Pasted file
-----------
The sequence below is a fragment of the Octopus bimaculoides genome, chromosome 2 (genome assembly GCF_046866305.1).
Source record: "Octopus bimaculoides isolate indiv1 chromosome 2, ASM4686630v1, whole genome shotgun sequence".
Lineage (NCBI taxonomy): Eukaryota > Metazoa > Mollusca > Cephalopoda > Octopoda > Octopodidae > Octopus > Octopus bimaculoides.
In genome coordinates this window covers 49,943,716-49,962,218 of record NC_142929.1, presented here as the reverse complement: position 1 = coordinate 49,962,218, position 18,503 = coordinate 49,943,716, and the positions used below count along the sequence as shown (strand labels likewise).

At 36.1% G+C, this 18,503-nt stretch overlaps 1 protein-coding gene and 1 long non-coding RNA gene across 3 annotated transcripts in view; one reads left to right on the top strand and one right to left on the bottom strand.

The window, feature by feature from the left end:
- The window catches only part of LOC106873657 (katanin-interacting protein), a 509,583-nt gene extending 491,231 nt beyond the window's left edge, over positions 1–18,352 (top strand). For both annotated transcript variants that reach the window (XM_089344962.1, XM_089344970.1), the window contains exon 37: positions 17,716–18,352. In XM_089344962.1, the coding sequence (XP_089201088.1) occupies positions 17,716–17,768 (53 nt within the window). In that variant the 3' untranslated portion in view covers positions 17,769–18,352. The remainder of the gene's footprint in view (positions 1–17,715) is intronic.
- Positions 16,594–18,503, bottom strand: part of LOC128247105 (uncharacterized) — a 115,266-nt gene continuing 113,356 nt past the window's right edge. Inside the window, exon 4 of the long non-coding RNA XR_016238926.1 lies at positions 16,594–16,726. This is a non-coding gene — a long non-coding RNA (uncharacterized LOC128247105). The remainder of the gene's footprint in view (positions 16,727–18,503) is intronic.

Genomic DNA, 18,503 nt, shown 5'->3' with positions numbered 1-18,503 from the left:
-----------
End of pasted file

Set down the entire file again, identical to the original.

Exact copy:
The sequence below is a fragment of the Octopus bimaculoides genome, chromosome 2 (genome assembly GCF_046866305.1).
Source record: "Octopus bimaculoides isolate indiv1 chromosome 2, ASM4686630v1, whole genome shotgun sequence".
Lineage (NCBI taxonomy): Eukaryota > Metazoa > Mollusca > Cephalopoda > Octopoda > Octopodidae > Octopus > Octopus bimaculoides.
In genome coordinates this window covers 49,943,716-49,962,218 of record NC_142929.1, presented here as the reverse complement: position 1 = coordinate 49,962,218, position 18,503 = coordinate 49,943,716, and the positions used below count along the sequence as shown (strand labels likewise).

At 36.1% G+C, this 18,503-nt stretch overlaps 1 protein-coding gene and 1 long non-coding RNA gene across 3 annotated transcripts in view; one reads left to right on the top strand and one right to left on the bottom strand.

The window, feature by feature from the left end:
- The window catches only part of LOC106873657 (katanin-interacting protein), a 509,583-nt gene extending 491,231 nt beyond the window's left edge, over positions 1–18,352 (top strand). For both annotated transcript variants that reach the window (XM_089344962.1, XM_089344970.1), the window contains exon 37: positions 17,716–18,352. In XM_089344962.1, the coding sequence (XP_089201088.1) occupies positions 17,716–17,768 (53 nt within the window). In that variant the 3' untranslated portion in view covers positions 17,769–18,352. The remainder of the gene's footprint in view (positions 1–17,715) is intronic.
- Positions 16,594–18,503, bottom strand: part of LOC128247105 (uncharacterized) — a 115,266-nt gene continuing 113,356 nt past the window's right edge. Inside the window, exon 4 of the long non-coding RNA XR_016238926.1 lies at positions 16,594–16,726. This is a non-coding gene — a long non-coding RNA (uncharacterized LOC128247105). The remainder of the gene's footprint in view (positions 16,727–18,503) is intronic.

Genomic DNA, 18,503 nt, shown 5'->3' with positions numbered 1-18,503 from the left: